Skip to comments.Open Editorial: You Named Your Baby WHAT???
Posted on 03/30/2006 12:41:35 PM PST by twippo
Someone needs to sit our people down and have a healthy discussion about the names we as African Americans are giving our children. We are hurting our kids and putting their futures in peril from the moment they are born.
Thats right, I said it. We are KILLING our kids and crippling their futures with the names we give them. Dont you want your kids to get JOBS someday? Good jobs, and serious careers? With a name like Jaquez JaQuan Diante, youre dooming your sons to a life of drug dealing on some seedy street corner.
Our Black men face enough challenges. I do not subscribe to the notion that we are giving our children names that convey pride in their African Heritage. Were way off the mark. Ive got dear friends from all over Africa, and their children have beautiful cultural names like Akos, Ama, and Fia.
Notice how neither of those names had a quita in it? Or an eisha? Or more than four syllables? Thats because even in the motherland, they dont give their kids the crazy names that we do in Black America. Many Africans even RESENT the implication that these names stem from their culture. Ive yet to meet anyone from any African nation named Shaquandiniquah Takeisha, or any other of the colorful monikers were pinning on brand new precious lives.
Parents, we are stacking the odds against our children from birth. Weve been doing it for generations, but we get mighty cross when white and mainstream America laughs and mocks us. With a name like Quieshianiquita (I know, I cant pronounce it either), youre dooming your children to employment at no better than a dollar store or the nearest fast-food joint.
You are automatically relegated in the minds of many to second-class citizenry, because when they hear the name, they instantly categorize you as ignorant, ghetto, incompetent, uneducated, and not worthy of much respect or basic human considerations.
We hear so often about African American students who excel in school, etc. and beat the odds. Well, guess what? Often times, the odds they have to beat is the tough challenge of being taken seriously in America with the atrocious name you gave them...names like Jaquisheia Shaquan Taiisha. If they can get someone to look past the name (and quit laughing), there is remarkable talent there in that person.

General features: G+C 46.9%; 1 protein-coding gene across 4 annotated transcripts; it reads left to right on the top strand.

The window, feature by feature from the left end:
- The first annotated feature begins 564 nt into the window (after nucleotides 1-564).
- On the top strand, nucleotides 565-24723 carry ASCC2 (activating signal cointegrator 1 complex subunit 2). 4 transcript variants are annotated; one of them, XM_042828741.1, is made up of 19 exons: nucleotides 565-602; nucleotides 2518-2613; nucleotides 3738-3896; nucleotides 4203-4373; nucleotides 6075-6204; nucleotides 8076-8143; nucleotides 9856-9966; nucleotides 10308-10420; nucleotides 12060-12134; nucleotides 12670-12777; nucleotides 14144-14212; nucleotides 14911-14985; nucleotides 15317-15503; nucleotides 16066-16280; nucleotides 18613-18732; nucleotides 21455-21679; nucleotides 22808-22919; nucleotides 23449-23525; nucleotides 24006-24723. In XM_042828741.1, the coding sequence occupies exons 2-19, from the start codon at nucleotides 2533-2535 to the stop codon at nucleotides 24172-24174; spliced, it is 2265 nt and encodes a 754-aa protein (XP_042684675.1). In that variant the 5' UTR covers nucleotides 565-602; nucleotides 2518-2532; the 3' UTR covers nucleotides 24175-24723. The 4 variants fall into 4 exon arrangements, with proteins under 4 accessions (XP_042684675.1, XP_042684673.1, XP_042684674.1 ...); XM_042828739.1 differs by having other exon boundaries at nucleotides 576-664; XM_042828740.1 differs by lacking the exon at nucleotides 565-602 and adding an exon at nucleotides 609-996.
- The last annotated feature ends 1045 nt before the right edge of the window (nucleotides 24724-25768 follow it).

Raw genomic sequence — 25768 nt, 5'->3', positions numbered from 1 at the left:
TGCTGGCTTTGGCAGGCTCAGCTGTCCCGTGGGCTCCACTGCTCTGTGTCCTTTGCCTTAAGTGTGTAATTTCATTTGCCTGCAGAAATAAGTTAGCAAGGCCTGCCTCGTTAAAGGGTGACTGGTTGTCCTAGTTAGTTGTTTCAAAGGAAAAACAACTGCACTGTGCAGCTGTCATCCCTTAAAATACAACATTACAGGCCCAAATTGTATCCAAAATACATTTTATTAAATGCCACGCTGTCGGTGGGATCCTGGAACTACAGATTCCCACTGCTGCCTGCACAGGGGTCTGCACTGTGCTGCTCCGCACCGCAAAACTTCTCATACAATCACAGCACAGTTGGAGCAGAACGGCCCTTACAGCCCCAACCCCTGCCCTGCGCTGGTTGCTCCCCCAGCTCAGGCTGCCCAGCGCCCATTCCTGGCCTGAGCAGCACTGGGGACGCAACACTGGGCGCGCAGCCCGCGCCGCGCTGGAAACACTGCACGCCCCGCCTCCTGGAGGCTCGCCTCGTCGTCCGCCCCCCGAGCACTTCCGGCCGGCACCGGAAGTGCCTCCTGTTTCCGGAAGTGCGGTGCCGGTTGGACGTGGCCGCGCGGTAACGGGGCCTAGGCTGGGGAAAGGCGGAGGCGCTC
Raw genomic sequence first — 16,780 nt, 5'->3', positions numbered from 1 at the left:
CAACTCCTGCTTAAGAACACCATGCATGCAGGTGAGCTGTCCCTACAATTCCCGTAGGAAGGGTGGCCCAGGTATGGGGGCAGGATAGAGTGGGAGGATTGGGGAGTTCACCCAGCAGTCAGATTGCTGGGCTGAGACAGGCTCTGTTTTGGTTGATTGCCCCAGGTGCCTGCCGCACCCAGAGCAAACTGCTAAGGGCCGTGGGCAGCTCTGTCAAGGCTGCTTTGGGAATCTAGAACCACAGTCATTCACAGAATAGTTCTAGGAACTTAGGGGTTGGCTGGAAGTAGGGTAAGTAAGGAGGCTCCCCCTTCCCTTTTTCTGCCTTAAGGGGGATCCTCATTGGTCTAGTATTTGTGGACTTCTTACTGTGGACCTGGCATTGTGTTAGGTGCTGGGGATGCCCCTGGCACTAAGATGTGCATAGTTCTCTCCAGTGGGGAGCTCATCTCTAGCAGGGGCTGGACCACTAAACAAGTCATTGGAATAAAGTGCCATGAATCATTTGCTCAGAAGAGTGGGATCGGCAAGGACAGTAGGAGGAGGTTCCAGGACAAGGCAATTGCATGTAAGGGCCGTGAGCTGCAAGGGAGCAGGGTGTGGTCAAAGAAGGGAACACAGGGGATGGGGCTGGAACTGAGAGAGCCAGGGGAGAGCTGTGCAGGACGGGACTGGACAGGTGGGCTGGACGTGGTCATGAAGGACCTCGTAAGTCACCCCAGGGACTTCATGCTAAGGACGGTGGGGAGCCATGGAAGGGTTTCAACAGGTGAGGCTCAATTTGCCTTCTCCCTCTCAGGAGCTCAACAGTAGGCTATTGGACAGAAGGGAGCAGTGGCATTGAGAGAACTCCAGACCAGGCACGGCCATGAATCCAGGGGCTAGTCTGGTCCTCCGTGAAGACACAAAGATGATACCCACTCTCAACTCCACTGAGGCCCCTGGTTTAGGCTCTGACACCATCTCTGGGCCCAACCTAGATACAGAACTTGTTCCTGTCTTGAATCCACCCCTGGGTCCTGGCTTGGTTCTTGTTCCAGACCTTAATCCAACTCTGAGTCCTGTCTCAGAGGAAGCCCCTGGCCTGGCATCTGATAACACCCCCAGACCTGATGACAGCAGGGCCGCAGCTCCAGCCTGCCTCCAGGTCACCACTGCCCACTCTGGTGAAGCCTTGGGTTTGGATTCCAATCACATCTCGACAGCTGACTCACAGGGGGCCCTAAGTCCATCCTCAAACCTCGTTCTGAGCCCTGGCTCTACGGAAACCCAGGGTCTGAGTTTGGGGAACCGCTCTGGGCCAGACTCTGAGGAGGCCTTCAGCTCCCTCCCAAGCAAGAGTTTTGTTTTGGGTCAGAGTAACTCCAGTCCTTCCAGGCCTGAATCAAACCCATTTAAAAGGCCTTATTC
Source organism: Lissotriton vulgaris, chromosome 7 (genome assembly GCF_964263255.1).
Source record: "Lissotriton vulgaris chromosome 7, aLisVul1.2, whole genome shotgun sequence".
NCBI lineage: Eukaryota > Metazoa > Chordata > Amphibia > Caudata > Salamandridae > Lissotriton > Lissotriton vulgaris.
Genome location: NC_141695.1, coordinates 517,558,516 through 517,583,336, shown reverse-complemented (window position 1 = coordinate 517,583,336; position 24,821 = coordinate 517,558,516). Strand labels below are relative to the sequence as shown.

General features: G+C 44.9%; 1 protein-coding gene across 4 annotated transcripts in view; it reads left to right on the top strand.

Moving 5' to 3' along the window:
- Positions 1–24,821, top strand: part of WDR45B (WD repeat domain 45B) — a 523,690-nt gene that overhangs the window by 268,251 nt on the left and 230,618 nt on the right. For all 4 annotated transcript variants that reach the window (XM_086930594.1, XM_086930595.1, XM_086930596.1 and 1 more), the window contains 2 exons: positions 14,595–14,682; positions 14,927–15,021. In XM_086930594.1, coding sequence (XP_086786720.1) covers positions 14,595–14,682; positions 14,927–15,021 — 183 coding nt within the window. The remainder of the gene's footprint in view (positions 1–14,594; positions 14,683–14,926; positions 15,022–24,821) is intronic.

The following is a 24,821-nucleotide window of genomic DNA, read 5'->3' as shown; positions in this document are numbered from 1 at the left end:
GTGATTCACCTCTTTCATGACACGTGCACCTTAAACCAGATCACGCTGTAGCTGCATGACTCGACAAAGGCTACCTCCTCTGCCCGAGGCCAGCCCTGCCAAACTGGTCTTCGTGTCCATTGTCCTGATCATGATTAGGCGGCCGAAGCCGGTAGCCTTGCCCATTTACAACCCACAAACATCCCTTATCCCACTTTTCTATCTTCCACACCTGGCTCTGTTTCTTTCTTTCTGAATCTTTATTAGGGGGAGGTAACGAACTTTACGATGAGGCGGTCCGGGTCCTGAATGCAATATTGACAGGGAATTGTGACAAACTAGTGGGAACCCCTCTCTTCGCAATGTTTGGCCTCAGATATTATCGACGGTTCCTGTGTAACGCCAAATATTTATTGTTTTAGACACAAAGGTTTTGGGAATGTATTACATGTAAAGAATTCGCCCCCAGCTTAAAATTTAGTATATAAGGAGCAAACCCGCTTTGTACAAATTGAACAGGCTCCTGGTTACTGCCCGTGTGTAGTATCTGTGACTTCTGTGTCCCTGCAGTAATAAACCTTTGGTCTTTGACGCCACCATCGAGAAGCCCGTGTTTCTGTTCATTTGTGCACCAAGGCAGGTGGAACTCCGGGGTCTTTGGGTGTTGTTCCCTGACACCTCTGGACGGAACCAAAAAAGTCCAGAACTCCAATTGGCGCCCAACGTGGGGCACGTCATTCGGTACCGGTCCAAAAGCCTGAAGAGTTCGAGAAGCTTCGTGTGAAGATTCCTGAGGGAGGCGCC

Unfortunately though, much of mainstream America isnt willing to find this out. Come in with the wrong name, and you are nothing more than fodder for stereotypical, distasteful jokes. We as African Americans face enough challenges as it is. Our kids deserve a better start and a way better shot than this.
Youre angry with me? I can live with that. Now answer this: when have you ever seen an IBM Executive or a fancy New York office with a fancy highrise office door nameplate that says Quandaniquah Roshel-Shaquita, Chief Executive Officer? When? You dont, and you never have, because the reality is, corporate America and a huge chuck of mainstream doesnt have a high regard for those names. Quite frankly, you wont be taken seriously.
Ive been behind many a closed door with white corporate America. Oddly enough, many of them still see the Negro in the room as non-existent or invisible, so they talked like I wasnt even in the room. I hear everything they say. When Nakia Shaniquah-Quashiqua fills out an application, they have a field day in the office. Once they get their fill of ghetto and weave jokes and ripping you to pieces sight unseen, they usually toss the application, or it gets stuck in the bottom of the pile. If they do hire you, youre relegated to some meaningless, inconsequential task behind the scenes so they wont be embarrased by you.